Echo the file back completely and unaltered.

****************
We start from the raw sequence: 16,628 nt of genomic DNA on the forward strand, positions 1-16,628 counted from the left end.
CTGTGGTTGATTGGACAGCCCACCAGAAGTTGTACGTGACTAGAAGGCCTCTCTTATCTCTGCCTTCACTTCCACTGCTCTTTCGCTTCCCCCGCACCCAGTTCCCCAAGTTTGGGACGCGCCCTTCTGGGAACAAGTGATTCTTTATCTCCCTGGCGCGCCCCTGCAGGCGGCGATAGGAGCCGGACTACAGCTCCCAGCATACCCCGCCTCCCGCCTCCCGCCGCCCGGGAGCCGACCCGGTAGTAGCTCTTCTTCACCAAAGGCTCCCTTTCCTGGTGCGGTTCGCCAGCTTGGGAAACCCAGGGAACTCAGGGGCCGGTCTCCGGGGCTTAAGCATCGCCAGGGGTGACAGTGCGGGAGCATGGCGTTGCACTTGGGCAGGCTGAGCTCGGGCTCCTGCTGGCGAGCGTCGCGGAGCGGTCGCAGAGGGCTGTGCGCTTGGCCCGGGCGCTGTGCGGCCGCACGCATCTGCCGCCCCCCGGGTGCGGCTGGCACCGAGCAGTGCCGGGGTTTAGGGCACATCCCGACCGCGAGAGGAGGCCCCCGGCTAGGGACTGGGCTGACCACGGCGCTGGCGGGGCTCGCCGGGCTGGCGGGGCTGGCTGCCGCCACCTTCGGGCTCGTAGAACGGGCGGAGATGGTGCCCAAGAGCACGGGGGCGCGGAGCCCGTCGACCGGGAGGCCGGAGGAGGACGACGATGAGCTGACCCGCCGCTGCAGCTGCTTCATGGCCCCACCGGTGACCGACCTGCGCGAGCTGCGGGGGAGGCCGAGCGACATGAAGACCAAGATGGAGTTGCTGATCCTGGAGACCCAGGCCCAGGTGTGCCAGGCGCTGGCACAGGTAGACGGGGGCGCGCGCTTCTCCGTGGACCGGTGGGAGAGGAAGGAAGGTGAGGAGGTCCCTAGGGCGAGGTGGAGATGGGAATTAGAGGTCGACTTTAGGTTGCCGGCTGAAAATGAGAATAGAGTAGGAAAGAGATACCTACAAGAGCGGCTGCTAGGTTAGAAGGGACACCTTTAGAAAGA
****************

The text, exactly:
We start from the raw sequence: 16,628 nt of genomic DNA on the forward strand, positions 1-16,628 counted from the left end.
CTGTGGTTGATTGGACAGCCCACCAGAAGTTGTACGTGACTAGAAGGCCTCTCTTATCTCTGCCTTCACTTCCACTGCTCTTTCGCTTCCCCCGCACCCAGTTCCCCAAGTTTGGGACGCGCCCTTCTGGGAACAAGTGATTCTTTATCTCCCTGGCGCGCCCCTGCAGGCGGCGATAGGAGCCGGACTACAGCTCCCAGCATACCCCGCCTCCCGCCTCCCGCCGCCCGGGAGCCGACCCGGTAGTAGCTCTTCTTCACCAAAGGCTCCCTTTCCTGGTGCGGTTCGCCAGCTTGGGAAACCCAGGGAACTCAGGGGCCGGTCTCCGGGGCTTAAGCATCGCCAGGGGTGACAGTGCGGGAGCATGGCGTTGCACTTGGGCAGGCTGAGCTCGGGCTCCTGCTGGCGAGCGTCGCGGAGCGGTCGCAGAGGGCTGTGCGCTTGGCCCGGGCGCTGTGCGGCCGCACGCATCTGCCGCCCCCCGGGTGCGGCTGGCACCGAGCAGTGCCGGGGTTTAGGGCACATCCCGACCGCGAGAGGAGGCCCCCGGCTAGGGACTGGGCTGACCACGGCGCTGGCGGGGCTCGCCGGGCTGGCGGGGCTGGCTGCCGCCACCTTCGGGCTCGTAGAACGGGCGGAGATGGTGCCCAAGAGCACGGGGGCGCGGAGCCCGTCGACCGGGAGGCCGGAGGAGGACGACGATGAGCTGACCCGCCGCTGCAGCTGCTTCATGGCCCCACCGGTGACCGACCTGCGCGAGCTGCGGGGGAGGCCGAGCGACATGAAGACCAAGATGGAGTTGCTGATCCTGGAGACCCAGGCCCAGGTGTGCCAGGCGCTGGCACAGGTAGACGGGGGCGCGCGCTTCTCCGTGGACCGGTGGGAGAGGAAGGAAGGTGAGGAGGTCCCTAGGGCGAGGTGGAGATGGGAATTAGAGGTCGACTTTAGGTTGCCGGCTGAAAATGAGAATAGAGTAGGAAAGAGATACCTACAAGAGCGGCTGCTAGGTTAGAAGGGACACCTTTAGAAAGA